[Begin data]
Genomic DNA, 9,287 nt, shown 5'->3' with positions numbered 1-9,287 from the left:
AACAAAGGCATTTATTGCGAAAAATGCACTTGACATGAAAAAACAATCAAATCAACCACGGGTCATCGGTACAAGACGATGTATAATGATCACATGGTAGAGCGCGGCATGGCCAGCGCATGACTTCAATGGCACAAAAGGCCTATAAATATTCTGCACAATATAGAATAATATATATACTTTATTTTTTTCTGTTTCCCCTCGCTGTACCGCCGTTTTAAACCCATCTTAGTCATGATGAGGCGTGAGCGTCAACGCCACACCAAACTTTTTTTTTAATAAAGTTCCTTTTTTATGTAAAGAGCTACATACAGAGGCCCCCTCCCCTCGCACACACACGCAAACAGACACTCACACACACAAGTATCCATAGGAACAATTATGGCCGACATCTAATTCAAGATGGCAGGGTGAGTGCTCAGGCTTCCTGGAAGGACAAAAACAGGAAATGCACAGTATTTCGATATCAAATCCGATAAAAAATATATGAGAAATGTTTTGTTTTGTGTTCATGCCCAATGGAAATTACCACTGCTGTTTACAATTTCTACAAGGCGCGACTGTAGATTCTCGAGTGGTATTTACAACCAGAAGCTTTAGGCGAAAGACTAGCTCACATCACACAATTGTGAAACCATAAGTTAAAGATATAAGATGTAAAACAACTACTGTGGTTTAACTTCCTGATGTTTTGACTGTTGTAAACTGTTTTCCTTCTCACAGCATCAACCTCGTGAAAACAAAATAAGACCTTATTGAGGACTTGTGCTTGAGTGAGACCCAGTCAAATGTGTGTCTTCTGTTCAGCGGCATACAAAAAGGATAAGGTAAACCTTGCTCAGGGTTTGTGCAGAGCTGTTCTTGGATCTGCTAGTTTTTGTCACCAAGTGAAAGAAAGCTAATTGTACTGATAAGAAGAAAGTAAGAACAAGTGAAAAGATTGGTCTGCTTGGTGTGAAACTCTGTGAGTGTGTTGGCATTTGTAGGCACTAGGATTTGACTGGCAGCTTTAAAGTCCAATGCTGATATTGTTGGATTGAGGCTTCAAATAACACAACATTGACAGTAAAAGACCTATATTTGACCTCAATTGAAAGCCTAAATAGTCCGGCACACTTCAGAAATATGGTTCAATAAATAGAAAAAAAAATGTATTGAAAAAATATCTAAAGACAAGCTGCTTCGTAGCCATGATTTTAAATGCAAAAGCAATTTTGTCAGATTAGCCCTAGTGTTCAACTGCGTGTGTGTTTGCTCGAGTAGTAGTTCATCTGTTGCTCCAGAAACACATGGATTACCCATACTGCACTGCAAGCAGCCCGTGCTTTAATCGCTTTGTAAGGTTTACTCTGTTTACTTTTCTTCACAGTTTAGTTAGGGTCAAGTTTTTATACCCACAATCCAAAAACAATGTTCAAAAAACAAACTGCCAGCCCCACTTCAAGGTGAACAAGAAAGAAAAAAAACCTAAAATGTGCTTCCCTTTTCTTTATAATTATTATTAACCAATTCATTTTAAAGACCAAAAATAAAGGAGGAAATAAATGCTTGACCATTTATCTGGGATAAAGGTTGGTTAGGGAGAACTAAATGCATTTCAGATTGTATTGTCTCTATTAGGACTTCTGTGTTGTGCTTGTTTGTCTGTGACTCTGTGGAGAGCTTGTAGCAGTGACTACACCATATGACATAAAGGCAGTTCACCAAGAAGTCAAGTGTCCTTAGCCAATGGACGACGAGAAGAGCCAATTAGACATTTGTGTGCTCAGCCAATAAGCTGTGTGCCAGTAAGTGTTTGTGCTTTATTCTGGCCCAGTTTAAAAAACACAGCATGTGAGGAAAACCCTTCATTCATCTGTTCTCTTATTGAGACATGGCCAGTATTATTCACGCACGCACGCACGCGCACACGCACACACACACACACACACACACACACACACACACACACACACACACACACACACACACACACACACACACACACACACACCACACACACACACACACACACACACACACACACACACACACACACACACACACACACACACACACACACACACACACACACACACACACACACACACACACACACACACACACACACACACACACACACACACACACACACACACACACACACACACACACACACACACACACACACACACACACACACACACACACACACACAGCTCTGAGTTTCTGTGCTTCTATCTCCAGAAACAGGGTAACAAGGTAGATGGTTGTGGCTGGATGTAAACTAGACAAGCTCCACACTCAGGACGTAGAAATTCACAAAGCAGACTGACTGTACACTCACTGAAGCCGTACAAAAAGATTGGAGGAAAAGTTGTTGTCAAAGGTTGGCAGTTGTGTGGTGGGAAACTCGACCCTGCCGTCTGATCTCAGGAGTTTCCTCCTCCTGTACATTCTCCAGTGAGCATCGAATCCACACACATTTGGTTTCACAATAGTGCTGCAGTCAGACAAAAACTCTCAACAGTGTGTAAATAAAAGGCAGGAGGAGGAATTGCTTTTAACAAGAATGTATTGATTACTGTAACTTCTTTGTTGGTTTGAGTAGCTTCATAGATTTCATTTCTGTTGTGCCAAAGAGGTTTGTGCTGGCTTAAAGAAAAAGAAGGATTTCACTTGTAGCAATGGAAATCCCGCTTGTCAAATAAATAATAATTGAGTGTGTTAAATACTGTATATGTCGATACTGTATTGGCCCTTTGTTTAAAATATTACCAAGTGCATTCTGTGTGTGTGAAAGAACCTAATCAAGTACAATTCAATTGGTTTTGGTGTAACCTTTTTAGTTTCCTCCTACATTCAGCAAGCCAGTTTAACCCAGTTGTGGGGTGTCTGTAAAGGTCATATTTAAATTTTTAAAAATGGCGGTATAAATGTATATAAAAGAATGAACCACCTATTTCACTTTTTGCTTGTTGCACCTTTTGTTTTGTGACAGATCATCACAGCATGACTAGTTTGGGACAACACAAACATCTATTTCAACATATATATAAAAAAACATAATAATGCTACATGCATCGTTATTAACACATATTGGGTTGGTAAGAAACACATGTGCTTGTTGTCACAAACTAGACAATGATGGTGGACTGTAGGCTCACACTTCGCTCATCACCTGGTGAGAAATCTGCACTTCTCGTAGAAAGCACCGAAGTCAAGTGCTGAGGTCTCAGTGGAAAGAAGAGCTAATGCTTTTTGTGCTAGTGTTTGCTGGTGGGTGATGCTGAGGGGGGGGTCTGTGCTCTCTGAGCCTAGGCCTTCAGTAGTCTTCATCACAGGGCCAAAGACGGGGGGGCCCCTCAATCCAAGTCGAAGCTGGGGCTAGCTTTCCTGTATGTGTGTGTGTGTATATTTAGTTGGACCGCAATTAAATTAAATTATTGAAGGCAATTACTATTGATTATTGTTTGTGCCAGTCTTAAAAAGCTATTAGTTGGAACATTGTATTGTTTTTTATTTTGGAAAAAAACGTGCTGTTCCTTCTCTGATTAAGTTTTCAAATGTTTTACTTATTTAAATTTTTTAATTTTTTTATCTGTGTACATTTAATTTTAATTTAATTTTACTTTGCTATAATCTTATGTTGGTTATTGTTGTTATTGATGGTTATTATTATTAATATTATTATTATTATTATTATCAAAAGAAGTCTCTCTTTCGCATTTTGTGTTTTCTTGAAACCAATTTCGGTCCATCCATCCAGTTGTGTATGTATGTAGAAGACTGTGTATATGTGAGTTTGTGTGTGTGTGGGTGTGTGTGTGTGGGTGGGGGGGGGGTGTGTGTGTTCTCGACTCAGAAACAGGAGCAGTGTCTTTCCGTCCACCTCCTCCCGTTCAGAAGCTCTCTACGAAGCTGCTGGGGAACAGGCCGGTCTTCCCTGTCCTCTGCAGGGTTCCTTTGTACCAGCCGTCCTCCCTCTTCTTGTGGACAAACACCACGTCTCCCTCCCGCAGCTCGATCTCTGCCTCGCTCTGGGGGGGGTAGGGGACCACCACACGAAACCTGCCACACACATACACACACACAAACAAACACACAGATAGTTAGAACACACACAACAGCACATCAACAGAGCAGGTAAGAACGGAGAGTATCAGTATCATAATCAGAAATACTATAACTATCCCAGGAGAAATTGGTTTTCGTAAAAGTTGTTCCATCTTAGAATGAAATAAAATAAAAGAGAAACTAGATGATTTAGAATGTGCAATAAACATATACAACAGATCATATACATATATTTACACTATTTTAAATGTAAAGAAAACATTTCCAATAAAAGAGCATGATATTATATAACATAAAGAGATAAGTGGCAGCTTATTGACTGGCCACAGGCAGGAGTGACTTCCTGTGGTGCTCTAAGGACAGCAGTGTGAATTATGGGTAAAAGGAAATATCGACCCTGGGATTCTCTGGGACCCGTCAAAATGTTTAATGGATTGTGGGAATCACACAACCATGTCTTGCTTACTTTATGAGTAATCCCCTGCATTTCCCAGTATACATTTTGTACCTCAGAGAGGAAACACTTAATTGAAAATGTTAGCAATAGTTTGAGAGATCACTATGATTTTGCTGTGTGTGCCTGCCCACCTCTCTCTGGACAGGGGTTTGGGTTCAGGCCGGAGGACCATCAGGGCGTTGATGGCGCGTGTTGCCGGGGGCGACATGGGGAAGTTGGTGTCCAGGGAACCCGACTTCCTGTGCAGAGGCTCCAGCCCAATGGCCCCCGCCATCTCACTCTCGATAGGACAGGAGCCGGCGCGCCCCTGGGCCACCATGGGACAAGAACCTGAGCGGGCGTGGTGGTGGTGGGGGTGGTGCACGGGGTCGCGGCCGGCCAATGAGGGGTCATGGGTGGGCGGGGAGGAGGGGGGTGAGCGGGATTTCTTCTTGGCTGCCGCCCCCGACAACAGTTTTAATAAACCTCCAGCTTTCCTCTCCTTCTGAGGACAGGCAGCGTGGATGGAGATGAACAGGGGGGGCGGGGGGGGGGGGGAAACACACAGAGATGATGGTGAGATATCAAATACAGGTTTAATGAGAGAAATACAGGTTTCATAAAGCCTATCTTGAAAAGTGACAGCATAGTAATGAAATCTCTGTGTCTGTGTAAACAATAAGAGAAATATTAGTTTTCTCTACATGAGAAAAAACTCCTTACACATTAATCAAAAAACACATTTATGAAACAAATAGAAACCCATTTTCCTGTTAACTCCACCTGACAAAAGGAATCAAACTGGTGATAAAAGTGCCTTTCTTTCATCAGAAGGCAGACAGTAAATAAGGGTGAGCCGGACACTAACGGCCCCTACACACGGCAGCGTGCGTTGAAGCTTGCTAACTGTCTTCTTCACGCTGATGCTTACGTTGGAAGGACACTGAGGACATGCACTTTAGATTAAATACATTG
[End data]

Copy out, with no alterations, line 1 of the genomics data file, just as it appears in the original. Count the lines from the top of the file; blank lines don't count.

Genomic DNA, 9,287 nt, shown 5'->3' with positions numbered 1-9,287 from the left: